*I own these books, let me know if you want to borrow them. I'd love to share.

Thursday, June 9, 2011

WITH God: Anytime

What would it look like to walk WITH God every moment of your life?

Read Genesis 5:21-24.  (I'm not going to quote it here.  Get out your Bible or click the link to read it yourself.)

Twice in those verses we see the phrase "Enoch walked with God."  I did a little digging on the Hebrew language behind that phrase.  This definitely refers to more than a weekly stroll through the park.  To quote the NET study Bible: "The phrase suggests that Enoch and God 'got along.'"  It's almost as if the study guys didn't know how to sum it up... they had to put "got along" in quotes.

When was a moment you walked with/got along with God?  One of my walking with God seasons was when I spent the summer as a counselor at an overnight camp.  The second week of camp I had a rough group of kids that caused me to focus on the Lord in prayer.  That focus continued throughout the summer.  It was amazing to be walking with God like that.

What about you?  Have you had a moment or season where you walked with God?  Where you and God "got along?"

I'm going to suggest that you can walk with God anywhere while doing anything.

There's one obvious exception to that, but we'll get to that it in a few weeks.

Monday, June 6, 2011

So it begins

Today is the day Camp of Champions starts an 11-week run of summer day camps.  We'll be open from 7:30-5:30 from now until August 19th at six different locations in central Illinois.  Every summer God does amazing things: the amount of potential ministry right now is through the roof.

But I want to do my part to see that it becomes realized ministry.  Here's the plan:

(I'm sharing it with you for two reasons: 1) So I can have clarity on these ideas, 2) So you can take an idea useful to you and steal it!.)

Why? The word of God is really important!
What? Memorize the 2011 Summer Memory Verses.  Be able to quote them without looking on August 31.
More: Each year we give the campers one memory verse a week.  Some summers I memorize the verses, others I don't.  I want this summer to be one summer I do.


Why? Being with people is more important than sitting in my office.
What #1?  Set a one-hour timer when you need to do office work.  Leave when it goes off.  Rotate when this office time happens.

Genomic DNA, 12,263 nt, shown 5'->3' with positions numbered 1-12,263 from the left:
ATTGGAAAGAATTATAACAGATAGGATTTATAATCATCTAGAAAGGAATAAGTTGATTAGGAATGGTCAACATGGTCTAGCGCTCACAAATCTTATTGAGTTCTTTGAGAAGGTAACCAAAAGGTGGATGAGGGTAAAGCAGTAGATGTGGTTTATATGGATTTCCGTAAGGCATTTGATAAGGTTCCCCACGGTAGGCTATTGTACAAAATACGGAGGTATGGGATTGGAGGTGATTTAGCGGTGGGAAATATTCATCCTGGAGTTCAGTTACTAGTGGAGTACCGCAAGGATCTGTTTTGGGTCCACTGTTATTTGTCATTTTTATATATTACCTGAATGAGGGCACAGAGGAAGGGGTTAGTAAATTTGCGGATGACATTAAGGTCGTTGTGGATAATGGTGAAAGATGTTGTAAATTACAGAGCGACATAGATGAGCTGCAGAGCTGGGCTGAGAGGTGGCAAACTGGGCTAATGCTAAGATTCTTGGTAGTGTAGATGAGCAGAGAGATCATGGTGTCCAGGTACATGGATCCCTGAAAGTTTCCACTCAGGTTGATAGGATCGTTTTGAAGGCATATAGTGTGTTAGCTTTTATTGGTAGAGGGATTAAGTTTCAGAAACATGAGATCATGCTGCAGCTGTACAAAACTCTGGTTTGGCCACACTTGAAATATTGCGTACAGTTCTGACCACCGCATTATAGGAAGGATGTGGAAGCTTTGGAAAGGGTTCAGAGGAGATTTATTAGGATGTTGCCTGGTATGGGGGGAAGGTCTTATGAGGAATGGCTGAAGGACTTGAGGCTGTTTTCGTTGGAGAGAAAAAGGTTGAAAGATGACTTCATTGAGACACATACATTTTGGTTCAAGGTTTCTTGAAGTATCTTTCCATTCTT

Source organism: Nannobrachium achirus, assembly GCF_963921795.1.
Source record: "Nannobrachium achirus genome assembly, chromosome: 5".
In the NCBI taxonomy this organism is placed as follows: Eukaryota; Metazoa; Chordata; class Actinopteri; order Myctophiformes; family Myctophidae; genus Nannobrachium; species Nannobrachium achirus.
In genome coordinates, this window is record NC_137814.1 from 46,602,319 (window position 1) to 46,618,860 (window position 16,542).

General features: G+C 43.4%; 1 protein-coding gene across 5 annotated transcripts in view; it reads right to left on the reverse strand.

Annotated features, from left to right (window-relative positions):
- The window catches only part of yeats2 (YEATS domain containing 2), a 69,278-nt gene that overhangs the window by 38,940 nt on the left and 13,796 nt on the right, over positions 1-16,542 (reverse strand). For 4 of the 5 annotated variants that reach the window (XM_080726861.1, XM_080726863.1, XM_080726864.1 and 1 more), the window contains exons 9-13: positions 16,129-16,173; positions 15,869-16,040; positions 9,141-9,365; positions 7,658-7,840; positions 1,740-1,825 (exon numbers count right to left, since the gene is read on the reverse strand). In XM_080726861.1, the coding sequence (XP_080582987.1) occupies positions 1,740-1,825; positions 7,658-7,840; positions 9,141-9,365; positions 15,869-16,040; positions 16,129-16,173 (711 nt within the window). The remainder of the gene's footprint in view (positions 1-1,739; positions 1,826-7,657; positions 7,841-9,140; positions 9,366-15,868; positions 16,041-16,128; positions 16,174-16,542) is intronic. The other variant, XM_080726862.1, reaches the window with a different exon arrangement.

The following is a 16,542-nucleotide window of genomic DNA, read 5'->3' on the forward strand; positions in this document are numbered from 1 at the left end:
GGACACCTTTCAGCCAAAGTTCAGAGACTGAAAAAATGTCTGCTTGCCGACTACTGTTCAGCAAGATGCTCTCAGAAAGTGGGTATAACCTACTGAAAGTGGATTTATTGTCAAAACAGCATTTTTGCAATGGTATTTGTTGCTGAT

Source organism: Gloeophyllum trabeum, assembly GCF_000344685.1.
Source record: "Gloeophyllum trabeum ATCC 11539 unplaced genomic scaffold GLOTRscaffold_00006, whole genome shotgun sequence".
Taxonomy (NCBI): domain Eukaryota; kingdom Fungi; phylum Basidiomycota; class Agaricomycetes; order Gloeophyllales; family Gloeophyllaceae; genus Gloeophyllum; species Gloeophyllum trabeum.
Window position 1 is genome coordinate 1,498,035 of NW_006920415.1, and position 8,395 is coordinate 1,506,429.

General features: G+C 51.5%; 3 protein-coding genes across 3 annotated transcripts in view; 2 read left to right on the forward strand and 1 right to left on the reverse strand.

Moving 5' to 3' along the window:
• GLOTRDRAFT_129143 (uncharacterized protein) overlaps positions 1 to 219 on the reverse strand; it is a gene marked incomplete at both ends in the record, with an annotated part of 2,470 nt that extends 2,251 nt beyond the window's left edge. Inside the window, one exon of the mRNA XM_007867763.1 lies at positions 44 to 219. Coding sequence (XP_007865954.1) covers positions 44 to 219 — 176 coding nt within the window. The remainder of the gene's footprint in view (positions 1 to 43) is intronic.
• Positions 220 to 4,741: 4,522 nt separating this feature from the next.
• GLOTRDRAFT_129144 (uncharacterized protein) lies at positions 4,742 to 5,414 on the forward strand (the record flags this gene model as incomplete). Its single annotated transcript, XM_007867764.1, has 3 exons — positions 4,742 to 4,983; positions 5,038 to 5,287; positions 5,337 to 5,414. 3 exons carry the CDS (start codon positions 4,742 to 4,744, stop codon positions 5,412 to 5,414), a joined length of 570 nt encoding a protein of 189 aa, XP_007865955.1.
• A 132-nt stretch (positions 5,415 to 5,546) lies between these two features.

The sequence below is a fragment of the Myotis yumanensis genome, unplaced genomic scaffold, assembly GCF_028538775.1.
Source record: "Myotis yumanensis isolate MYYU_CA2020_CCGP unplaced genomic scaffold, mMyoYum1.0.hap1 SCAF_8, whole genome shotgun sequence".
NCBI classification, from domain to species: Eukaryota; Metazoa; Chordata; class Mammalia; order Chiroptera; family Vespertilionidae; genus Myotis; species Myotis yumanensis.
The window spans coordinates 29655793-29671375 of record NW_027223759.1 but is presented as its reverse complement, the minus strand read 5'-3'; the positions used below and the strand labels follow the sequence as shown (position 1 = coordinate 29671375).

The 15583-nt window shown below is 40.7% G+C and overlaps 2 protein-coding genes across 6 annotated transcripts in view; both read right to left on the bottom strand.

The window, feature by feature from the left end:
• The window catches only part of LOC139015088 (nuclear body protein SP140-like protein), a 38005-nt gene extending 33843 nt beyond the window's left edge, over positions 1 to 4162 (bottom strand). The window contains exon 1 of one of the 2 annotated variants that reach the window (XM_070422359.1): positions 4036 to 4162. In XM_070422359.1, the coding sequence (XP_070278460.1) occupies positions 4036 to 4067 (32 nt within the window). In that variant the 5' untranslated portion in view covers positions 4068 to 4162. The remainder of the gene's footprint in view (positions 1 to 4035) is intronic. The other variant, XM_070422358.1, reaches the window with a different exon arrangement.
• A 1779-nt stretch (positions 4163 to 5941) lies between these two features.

What #2?  When I arrive at a camp location set a one-hour timer. Don't look at my task list until the timer goes off.
What #3?  Use paper (and not my computer) to keep track of my tasks and to-dos.
More:  I always default to less important work. (If we're honest I think most of us do.)  If I let myself, I will put typing an email or checking a box on a to-do list as a higher priority than just being with real people.  All of these are my attempt to curb that.

Why? Time with my family is just as important as time at camp.
What?  Label two or three days each week as "Energy Conservation Days": Attempt to purposefully conserve energy (to use later in the day with my family).
More: I don't want to come home totally wiped each day.  I need energy and awareness for my wife and kids.  (Note: This isn't an excuse for laziness at work.  Its just that on these days I don't need to be playing 20 games of dodgeball and freeze tag for three hours.) 


Why? I need to intentionally check up on myself in these areas.
What #1?  On the third week of camp, record what I do every 15 minutes.
What #2?  Have some close friends ask me about these goals weekly.
More: A couple weeks into the summer, I want to take a look at the numbers.  What am I actually doing with my time and is it what it should be?

Thursday, June 2, 2011

WITH God: The Introduction

Starting Monday, summer day camp at Camp of Champions officially takes off for a full 11 weeks.  One thing I really enjoy each year at COCUSA is leading a weekly staff devotional time during morning meetings.  This year I'm also planning on posting these devotionals in blog form. 

The theme at Camp this year is 'The Great Adventure.' We're going to be telling the entirely storyline of the Bible over the course of the summer, starting in Genesis 1 and going all the way to Acts 28.  (We didn't think grade school children needed too much eschatology from Revelation.)  For each section of Scripture we're sharing with the campers, I'm going to trace the call to walk 'WITH God' throughout the Bible.  Not only does the Bible present a 'Great Adventure', but it also calls each of us to join in and fellowship with God along the way.

We'll start in one week!

Note: The idea for this devotional series came from Skye Jethani and is being done with his permission.  You can find one of his sermon on the concept here (the second one from the top).  And a free PDF of the first chapter here.